August 20, 2013


megaphoneIt’s tempting to announce what you’re launching soon, especially if a competitor has shipped something new.

Blackberry and Microsoft tend to pre-announce. Apple and Google tend to ship. Guess which approach works better?


Blackberry tried to buy time with pre-announcements about the BB10 hardware and operating system. Anticipation built and exceeded what Blackberry delivered. For instance, there are still no apps for Netflix or Instagram. The pre-announcement strategy didn’t work. The world won’t wait. Other smartphones kept improving. Blackberry was hitting yesterday's irrelevant target.

Blackberry is losing market share across the world, even in former strongholds (CBC News, Aug 19, 2013). The company is now for sale (Globe and Mail, Aug 12), which could net CEO Thorsten Heins $55.6 million (CTV News, Aug 16, 2013).


Steve Jobs was a master of surprise and kept tight control. He announced what was ready for launch. The speculation by others created interest. Not everything succeeded. Apple TV has yet to change the world. The thermonuclear war against Android failed.

While the post-Jobs Apple doesn’t pre-announce, there seem to be more leaks and less innovation than before.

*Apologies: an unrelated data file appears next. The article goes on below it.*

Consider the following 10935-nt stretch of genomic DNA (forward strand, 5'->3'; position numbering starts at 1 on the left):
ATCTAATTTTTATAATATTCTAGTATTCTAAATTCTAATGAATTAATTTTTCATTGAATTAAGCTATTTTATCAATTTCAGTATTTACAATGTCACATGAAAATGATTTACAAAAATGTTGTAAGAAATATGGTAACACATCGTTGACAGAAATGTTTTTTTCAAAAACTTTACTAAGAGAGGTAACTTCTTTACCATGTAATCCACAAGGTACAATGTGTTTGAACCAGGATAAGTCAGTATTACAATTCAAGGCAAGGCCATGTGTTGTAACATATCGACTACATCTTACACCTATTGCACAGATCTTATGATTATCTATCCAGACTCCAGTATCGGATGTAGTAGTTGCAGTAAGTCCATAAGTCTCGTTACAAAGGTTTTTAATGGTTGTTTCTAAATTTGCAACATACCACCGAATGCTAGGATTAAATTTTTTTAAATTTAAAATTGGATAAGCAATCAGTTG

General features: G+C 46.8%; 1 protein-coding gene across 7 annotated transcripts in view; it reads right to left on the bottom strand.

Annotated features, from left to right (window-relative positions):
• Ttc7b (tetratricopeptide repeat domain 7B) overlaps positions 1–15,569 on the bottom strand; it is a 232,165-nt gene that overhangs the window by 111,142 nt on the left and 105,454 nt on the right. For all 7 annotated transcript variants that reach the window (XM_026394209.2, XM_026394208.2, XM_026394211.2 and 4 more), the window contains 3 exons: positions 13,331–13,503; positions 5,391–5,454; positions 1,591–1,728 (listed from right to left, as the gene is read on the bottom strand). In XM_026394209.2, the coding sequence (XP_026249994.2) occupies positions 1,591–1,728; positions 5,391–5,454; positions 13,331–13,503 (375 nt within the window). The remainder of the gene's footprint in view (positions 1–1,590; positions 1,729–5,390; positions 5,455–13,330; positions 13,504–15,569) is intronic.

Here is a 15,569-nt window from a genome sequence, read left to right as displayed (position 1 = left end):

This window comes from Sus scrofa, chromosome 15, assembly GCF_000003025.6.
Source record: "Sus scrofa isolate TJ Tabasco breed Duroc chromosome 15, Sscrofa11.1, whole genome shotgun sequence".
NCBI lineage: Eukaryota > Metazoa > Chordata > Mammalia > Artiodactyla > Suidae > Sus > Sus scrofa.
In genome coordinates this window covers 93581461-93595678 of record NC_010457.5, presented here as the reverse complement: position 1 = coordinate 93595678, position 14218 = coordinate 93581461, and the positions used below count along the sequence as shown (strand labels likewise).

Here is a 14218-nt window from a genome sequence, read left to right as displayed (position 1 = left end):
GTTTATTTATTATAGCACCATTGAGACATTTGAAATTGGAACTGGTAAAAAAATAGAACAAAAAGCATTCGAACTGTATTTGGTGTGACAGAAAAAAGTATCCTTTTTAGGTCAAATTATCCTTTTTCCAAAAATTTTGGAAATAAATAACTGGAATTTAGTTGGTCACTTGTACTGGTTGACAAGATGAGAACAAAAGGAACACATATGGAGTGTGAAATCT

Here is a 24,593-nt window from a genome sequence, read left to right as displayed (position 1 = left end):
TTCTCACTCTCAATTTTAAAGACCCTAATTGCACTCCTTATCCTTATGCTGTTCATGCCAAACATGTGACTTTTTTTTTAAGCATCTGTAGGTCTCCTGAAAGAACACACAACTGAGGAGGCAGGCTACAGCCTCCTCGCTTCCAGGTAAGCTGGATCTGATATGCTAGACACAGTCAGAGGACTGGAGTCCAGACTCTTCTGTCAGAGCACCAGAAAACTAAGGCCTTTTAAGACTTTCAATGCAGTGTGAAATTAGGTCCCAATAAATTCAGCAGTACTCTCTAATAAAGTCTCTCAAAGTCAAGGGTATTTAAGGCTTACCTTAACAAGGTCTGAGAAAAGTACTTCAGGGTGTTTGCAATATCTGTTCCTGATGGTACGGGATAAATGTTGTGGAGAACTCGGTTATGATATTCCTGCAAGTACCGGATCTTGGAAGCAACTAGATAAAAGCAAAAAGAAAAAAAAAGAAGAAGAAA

Microsoft likes making big empty pronouncements. In December 1995, Bill Gates finally figured out that the Internet mattered and would be core to all their products. How has that worked out? Office only became web-based this year, which Steve Ballmer calls a “fundamental shift in our business” (CBC News, Jan 2013).

Strategies to dominate search are below expectations with a 17.9% market share for Bing (Search Engine Watch, Jul 2013). Windows 8 is best avoided and has flopped with only 5.4% market share (The Next Web, Aug 1, 2013). The Windows tablets haven't changed the world and led to a write-down of $900 million of unsold inventory (Computerworld, Jul 2013). The Windows phone is getting a toehold as #3, at the expense of Blackberry (ZD Net, Aug 14, 2013).


Google has made tiny forays with big results. Imagine a search engine offering email. Now imagine a world without Gmail and all the plugins. Imagine a search engine creating a web browser (Chrome) and an free operating system for smartphones (Android). These odd steps started small and paid off big.

We’ve had other surprises like the Chromecast TV stick, Google Glass and the Moto X smartphone with always-on voice recognition. If Google made announcements months or years in advance, we'd be yawning now. And competitors would have had advance warning.

Which Way?

Can you think of any great reasons to pre-announce rather than make a splash when you’re ready to ship?


PS Henry Ford said, “You can't build a reputation on what you're going to do.”

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